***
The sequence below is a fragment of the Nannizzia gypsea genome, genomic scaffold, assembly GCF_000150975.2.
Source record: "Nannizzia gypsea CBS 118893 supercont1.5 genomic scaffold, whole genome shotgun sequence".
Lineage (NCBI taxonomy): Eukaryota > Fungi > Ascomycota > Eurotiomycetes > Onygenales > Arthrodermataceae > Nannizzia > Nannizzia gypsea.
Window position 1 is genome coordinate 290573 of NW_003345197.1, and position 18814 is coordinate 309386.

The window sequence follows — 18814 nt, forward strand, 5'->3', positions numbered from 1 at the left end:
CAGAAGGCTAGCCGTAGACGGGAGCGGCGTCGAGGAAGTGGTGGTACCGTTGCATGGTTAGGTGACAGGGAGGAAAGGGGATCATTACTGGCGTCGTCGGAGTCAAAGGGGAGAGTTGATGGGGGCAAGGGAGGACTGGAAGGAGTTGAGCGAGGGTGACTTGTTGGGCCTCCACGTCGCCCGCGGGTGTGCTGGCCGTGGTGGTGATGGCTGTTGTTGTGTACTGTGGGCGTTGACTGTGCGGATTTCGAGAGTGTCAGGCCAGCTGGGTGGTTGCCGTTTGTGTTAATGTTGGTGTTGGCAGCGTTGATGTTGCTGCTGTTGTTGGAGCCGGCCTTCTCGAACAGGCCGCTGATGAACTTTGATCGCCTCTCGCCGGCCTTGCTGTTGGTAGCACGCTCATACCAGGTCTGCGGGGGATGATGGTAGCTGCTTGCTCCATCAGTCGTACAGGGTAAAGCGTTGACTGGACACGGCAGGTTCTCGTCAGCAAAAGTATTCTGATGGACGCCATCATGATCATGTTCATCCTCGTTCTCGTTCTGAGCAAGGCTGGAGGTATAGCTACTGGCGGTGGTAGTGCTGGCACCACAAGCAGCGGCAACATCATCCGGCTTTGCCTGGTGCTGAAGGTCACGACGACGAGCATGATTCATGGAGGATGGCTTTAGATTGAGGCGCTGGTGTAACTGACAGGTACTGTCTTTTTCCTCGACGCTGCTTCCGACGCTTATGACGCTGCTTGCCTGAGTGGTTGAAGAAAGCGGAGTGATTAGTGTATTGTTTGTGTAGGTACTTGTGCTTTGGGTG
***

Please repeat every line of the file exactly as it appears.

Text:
The sequence below is a fragment of the Nannizzia gypsea genome, genomic scaffold, assembly GCF_000150975.2.
Source record: "Nannizzia gypsea CBS 118893 supercont1.5 genomic scaffold, whole genome shotgun sequence".
Lineage (NCBI taxonomy): Eukaryota > Fungi > Ascomycota > Eurotiomycetes > Onygenales > Arthrodermataceae > Nannizzia > Nannizzia gypsea.
Window position 1 is genome coordinate 290573 of NW_003345197.1, and position 18814 is coordinate 309386.

The window sequence follows — 18814 nt, forward strand, 5'->3', positions numbered from 1 at the left end:
CAGAAGGCTAGCCGTAGACGGGAGCGGCGTCGAGGAAGTGGTGGTACCGTTGCATGGTTAGGTGACAGGGAGGAAAGGGGATCATTACTGGCGTCGTCGGAGTCAAAGGGGAGAGTTGATGGGGGCAAGGGAGGACTGGAAGGAGTTGAGCGAGGGTGACTTGTTGGGCCTCCACGTCGCCCGCGGGTGTGCTGGCCGTGGTGGTGATGGCTGTTGTTGTGTACTGTGGGCGTTGACTGTGCGGATTTCGAGAGTGTCAGGCCAGCTGGGTGGTTGCCGTTTGTGTTAATGTTGGTGTTGGCAGCGTTGATGTTGCTGCTGTTGTTGGAGCCGGCCTTCTCGAACAGGCCGCTGATGAACTTTGATCGCCTCTCGCCGGCCTTGCTGTTGGTAGCACGCTCATACCAGGTCTGCGGGGGATGATGGTAGCTGCTTGCTCCATCAGTCGTACAGGGTAAAGCGTTGACTGGACACGGCAGGTTCTCGTCAGCAAAAGTATTCTGATGGACGCCATCATGATCATGTTCATCCTCGTTCTCGTTCTGAGCAAGGCTGGAGGTATAGCTACTGGCGGTGGTAGTGCTGGCACCACAAGCAGCGGCAACATCATCCGGCTTTGCCTGGTGCTGAAGGTCACGACGACGAGCATGATTCATGGAGGATGGCTTTAGATTGAGGCGCTGGTGTAACTGACAGGTACTGTCTTTTTCCTCGACGCTGCTTCCGACGCTTATGACGCTGCTTGCCTGAGTGGTTGAAGAAAGCGGAGTGATTAGTGTATTGTTTGTGTAGGTACTTGTGCTTTGGGTG